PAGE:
In this atmosphere of the exploitation of antiquities as propaganda, returning Syrian cultural property to the Assad government would not be a neutral move, concerned solely with the legal ownership of the artifacts, but would instead probably be eagerly exploited by the government as a sign of its importance and official status. Nor would the repatriation of cultural property to the regime be welcomed by all Syrians. For example, Nawa, from which the ancient lintel discussed earlier in this article was stolen, was one of the first cities to rebel against the regime in 2011, and has been repeatedly shelled, bombed, and occupied by regime forces in the years since. One does not imagine that the regime would return the lintel to Nawa if it obtained it, or that Nawa’s citizens would approve of this opportunity to benefit the regime.
Abdulkarim seemed to recognize this reality – that few foreign governments are eager to cooperate with the Assad government. In 2016, he told the Art Newspaper that he knew that Turkey and Jordan were holding Syrian artifacts but that “I don’t ask that they return all objects to Syria, because I know there will be a negative response.” Instead, Abdulkarim appealed to Turkey and Jordan simply to release information on what they had seized, either publicly or at least to UNESCO or Interpol.
Even if not politically recognized by another State, the government recognized by international law remains the subject of international law, and all rights and duties stipulated by treaty or customary international law remain in force in the mutual relations between these States. Under international law, the legally recognized government of a State is the one that has territorial control over it. Thus, the Assad government is still the legal government of Syria under international law.
What should we do? On a national level, seizing governments should be transparent about what they have seized and what conditions must be met for its return. Such transparency can be relative; for example, Interpol maintains a database of stolen artworks, certain areas of which are accessible only to authorized users from national police forces. Thus, the country or countries from which seized artifacts were likely stolen can be notified that they have been added to this database.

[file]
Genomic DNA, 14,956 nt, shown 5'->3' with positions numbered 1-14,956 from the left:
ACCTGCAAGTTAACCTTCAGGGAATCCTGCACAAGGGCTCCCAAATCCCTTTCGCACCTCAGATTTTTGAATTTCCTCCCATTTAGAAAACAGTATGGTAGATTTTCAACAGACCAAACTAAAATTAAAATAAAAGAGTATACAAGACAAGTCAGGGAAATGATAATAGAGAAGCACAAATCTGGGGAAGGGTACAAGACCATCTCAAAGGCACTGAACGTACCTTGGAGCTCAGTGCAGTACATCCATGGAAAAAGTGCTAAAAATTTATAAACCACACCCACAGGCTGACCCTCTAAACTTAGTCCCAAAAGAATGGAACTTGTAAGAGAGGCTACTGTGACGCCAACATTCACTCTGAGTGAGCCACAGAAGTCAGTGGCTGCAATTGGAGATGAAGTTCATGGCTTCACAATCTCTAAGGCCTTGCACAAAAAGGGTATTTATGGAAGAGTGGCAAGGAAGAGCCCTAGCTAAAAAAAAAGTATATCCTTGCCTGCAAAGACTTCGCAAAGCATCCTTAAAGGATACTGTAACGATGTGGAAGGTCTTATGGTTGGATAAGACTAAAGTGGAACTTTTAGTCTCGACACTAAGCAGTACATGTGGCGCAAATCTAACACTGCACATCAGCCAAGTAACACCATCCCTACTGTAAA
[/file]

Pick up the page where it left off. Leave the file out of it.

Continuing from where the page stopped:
Similarly, there must be transparency about the conditions imposed upon repatriation. Information about these conditions should be available to the public, so that interested groups, such as scholars and museum professionals, can analyze the conditions and track the progress of the source country in meeting them. Without this transparency, retaining countries might simply impose more and more conditions, providing cover for their lack of intent to return.
Of course, conditions like these might violate underlying international treaty obligations. Thus, there must be a recognized international body to handle disputes between source countries claiming seized antiquities and countries who are unwilling to return these antiquities. Fortunately, such a body already exists: the UNESCO Intergovernmental Committee for Promoting the Return of Cultural Property to its Countries of Origin or its Restitution in Case of Illicit Appropriation. This Committee was established in 1978 in order to provide a forum for the negotiation of requests for the return of cultural property, whether under the 1970 Convention or otherwise, in cases where UN member States have failed to reach bilateral agreements. The Committee has not so far handled any disputes involving the non-recognition of governments or the safety of returned artifacts, but there seems to be no reason why it could not.
This Committee is a consultative body; its decisions have no legal weight. It seems likely that a push for transparency and the provision of a forum for discussion will be all that is needed to prevent 1970 Convention member States from using the excuses of ongoing investigations or security concerns from justifying indefinite detention, but, if the Committee’s mediation efforts fail, claimant countries can have recourse to legal action in national or international courts.
The repatriation of seized cultural property to the Assad regime is not palatable to many, both inside and outside Syria. But an increase in transparency would allow the Syrian people to understand that the rest of the world hopes, along with them, for the swift return of their cultural heritage.
Picture of a damaged statue seen in a destroyed museum in the ancient Syrian city of Palmyra, Syria. Photo credit JOSEPH EID/AFP/Getty Images
About the author
Erin Thompson is an associate professor at John Jay College (City University of New York), specializing in the damage done to humanity’s shared heritage through looting, theft, and the deliberate destruction of art. Her website can be found here.
Disclaimer: Any views or opinions expressed on the Heritage in War blog are those of the post author(s) and do not necessarily reflect the views of members of the Heritage in War project, the Arts and Humanities Research Council, the Open University or Stockholm University.